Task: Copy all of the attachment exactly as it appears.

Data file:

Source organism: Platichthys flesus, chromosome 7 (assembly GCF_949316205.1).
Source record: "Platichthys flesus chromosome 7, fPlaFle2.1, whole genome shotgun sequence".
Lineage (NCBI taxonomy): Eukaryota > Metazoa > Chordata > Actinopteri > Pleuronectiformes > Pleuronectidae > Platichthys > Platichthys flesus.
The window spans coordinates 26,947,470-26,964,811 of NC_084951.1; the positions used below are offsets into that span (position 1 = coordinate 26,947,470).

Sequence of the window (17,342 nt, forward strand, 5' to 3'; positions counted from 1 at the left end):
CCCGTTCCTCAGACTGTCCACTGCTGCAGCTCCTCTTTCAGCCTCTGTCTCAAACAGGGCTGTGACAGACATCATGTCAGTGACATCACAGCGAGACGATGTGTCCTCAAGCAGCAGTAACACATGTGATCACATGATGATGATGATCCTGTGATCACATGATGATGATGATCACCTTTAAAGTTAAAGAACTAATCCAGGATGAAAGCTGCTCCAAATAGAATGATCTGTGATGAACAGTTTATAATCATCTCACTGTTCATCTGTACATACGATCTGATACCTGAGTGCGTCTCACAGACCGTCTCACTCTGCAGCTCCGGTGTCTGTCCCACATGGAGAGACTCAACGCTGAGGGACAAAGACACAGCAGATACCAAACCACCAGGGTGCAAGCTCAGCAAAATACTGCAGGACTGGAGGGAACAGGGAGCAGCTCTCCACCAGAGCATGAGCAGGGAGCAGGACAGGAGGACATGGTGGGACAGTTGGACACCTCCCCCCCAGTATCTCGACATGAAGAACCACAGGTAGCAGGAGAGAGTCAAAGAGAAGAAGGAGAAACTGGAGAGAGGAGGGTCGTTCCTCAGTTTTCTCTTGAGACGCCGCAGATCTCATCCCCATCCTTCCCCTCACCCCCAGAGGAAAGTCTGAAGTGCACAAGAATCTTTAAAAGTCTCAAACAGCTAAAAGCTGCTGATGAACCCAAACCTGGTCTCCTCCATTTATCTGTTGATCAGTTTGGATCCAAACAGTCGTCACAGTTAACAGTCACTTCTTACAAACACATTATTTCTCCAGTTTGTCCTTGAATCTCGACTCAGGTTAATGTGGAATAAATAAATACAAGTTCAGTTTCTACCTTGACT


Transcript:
Source organism: Platichthys flesus, chromosome 7 (assembly GCF_949316205.1).
Source record: "Platichthys flesus chromosome 7, fPlaFle2.1, whole genome shotgun sequence".
Lineage (NCBI taxonomy): Eukaryota > Metazoa > Chordata > Actinopteri > Pleuronectiformes > Pleuronectidae > Platichthys > Platichthys flesus.
The window spans coordinates 26,947,470-26,964,811 of NC_084951.1; the positions used below are offsets into that span (position 1 = coordinate 26,947,470).

Sequence of the window (17,342 nt, forward strand, 5' to 3'; positions counted from 1 at the left end):
CCCGTTCCTCAGACTGTCCACTGCTGCAGCTCCTCTTTCAGCCTCTGTCTCAAACAGGGCTGTGACAGACATCATGTCAGTGACATCACAGCGAGACGATGTGTCCTCAAGCAGCAGTAACACATGTGATCACATGATGATGATGATCCTGTGATCACATGATGATGATGATCACCTTTAAAGTTAAAGAACTAATCCAGGATGAAAGCTGCTCCAAATAGAATGATCTGTGATGAACAGTTTATAATCATCTCACTGTTCATCTGTACATACGATCTGATACCTGAGTGCGTCTCACAGACCGTCTCACTCTGCAGCTCCGGTGTCTGTCCCACATGGAGAGACTCAACGCTGAGGGACAAAGACACAGCAGATACCAAACCACCAGGGTGCAAGCTCAGCAAAATACTGCAGGACTGGAGGGAACAGGGAGCAGCTCTCCACCAGAGCATGAGCAGGGAGCAGGACAGGAGGACATGGTGGGACAGTTGGACACCTCCCCCCCAGTATCTCGACATGAAGAACCACAGGTAGCAGGAGAGAGTCAAAGAGAAGAAGGAGAAACTGGAGAGAGGAGGGTCGTTCCTCAGTTTTCTCTTGAGACGCCGCAGATCTCATCCCCATCCTTCCCCTCACCCCCAGAGGAAAGTCTGAAGTGCACAAGAATCTTTAAAAGTCTCAAACAGCTAAAAGCTGCTGATGAACCCAAACCTGGTCTCCTCCATTTATCTGTTGATCAGTTTGGATCCAAACAGTCGTCACAGTTAACAGTCACTTCTTACAAACACATTATTTCTCCAGTTTGTCCTTGAATCTCGACTCAGGTTAATGTGGAATAAATAAATACAAGTTCAGTTTCTACCTTGACT